This study illustrates how a complex cluster of neuropsychological capabilities forms the basis of individuals’ social participation. Basic human functioning seems essential for promoting instrumental functioning and enabling people to connect and interact with their social environment and use the social opportunities in their communities. This is scarcely addressed in MHD and SUD rehabilitation and is not targeted in the development of VRIs aimed at people recovering from MHDs and SUDs [69]. The present empirical and theoretical material indicates a need for diverse VRI applications that accommodate cognitive remediation, socioemotional learning, instrumental skills training, and complex social functioning exercises to promote social participation among people recovering from MHDs and SUDs, people with autism spectrum disorders in combination with SUDs, and people with mild to borderline intellectual disability in combination with SUDs.

The application of a didactic theoretical framework to VRI development will also provide essential information about the specific ecological outcomes of the VRIs. This is key to determining the affordance and efficacy of the VRIs. Moreover, this will make the VRIs suitable for investigating neurocognitive impairments and enable the assessment of functional progress among the participants. This is an important step on the path to understanding how we can develop VRIs that provide the skills, abilities, and functions that people recovering from MHDs and SUDs need to cope with social impairments and engage in social participation in their societies.


The National Norwegian Advisory Board on Concurrent Substance Use and Mental Health Disorders initiated this study. The study was conducted as a client-driven, collaborative project among Innlandet Hospital Trust; VID Specialized University; The Game School at the Faculty of Audiovisual Media and Creative Technologies at Inland Norway University of Applied Sciences; and RIO- a Norwegian users' association in the field of alcohol and drugs.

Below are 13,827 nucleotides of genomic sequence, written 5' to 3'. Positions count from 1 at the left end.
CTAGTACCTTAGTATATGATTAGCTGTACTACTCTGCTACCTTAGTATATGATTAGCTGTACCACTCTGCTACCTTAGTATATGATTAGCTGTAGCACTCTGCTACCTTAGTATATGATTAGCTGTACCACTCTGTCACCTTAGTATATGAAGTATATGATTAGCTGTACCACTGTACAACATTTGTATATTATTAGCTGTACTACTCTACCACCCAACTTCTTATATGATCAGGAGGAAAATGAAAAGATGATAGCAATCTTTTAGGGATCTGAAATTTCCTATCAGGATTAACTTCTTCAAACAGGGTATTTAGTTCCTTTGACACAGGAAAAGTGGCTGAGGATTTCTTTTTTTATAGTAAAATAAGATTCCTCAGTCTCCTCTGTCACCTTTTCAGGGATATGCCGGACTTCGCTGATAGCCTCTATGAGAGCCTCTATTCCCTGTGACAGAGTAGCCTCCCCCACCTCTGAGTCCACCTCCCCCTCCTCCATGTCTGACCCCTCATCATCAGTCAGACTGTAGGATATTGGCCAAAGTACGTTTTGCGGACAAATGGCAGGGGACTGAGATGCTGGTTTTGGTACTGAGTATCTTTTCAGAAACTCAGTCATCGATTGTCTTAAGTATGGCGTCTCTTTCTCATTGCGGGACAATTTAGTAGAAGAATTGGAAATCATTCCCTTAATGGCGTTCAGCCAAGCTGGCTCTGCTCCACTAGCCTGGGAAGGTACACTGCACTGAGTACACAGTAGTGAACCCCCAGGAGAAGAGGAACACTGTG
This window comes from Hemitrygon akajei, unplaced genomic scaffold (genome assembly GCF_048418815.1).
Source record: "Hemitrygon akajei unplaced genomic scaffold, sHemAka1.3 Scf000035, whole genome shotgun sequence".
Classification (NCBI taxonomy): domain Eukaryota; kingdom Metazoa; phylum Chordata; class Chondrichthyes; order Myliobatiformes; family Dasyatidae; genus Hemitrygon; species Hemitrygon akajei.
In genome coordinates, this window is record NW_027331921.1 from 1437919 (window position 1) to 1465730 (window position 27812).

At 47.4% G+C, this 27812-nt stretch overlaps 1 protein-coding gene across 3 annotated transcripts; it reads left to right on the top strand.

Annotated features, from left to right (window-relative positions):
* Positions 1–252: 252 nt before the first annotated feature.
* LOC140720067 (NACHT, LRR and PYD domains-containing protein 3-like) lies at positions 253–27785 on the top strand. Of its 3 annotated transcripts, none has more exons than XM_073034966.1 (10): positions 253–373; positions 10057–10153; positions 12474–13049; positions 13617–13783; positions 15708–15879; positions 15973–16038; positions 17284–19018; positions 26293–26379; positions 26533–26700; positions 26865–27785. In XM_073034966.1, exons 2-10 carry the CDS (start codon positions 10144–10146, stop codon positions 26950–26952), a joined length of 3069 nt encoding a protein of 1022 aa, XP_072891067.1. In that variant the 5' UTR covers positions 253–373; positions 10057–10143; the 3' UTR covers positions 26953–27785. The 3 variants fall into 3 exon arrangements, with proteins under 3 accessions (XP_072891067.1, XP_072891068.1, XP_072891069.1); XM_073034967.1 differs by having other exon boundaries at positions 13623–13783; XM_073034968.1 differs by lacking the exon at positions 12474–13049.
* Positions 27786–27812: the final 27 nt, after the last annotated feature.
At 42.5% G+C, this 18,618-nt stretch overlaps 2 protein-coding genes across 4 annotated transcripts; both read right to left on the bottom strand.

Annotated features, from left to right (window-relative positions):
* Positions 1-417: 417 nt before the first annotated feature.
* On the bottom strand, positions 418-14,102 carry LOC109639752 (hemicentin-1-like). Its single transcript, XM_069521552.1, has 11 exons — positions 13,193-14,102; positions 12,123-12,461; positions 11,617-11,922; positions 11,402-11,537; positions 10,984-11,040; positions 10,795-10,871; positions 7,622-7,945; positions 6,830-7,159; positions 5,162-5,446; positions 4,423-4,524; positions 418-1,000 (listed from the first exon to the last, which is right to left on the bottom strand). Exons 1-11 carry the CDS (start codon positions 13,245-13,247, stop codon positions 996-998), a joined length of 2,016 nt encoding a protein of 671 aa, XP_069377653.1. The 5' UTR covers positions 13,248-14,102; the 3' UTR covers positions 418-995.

This study received funding from the Research Council of Norway.

Data Availability

The anonymized transcripts used in this study are available from the corresponding author upon request.

Authors' Contributions

JA, ML, and LL designed the study. JA, KG, and FN developed the interview guide. JA and KG conducted the dual-moderator focus group interviews. JA transcribed the audio files and conducted initial coding. JA, ML, KG, and FN revised the initial coding. All authors contributed to the data analysis. JA wrote the first draft of the manuscript. ML, TS, and LL edited the manuscript. All the authors approved the final manuscript.

Conflicts of Interest

None declared.

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CBHC: community-based mental health disorder and substance use disorder health care
CHIME: connectedness, hope, identity, meaning, and empowerment
MHD: mental health disorder
SUD: substance use disorder
VR-CORE: Virtual Reality Committee of Outcomes Research Experts
VRI: virtual reality–based intervention

Edited by A Mavragani; submitted 31.01.23; peer-reviewed by O Ness, A Serlachius; comments to author 24.02.23; revised version received 02.03.23; accepted 02.03.23; published 27.04.23


©Jan Aasen, Kari Galaaen, Fredrik Nilsson, Torgeir Sørensen, Lars Lien, Marja Leonhardt. Originally published in JMIR Formative Research (, 27.04.2023.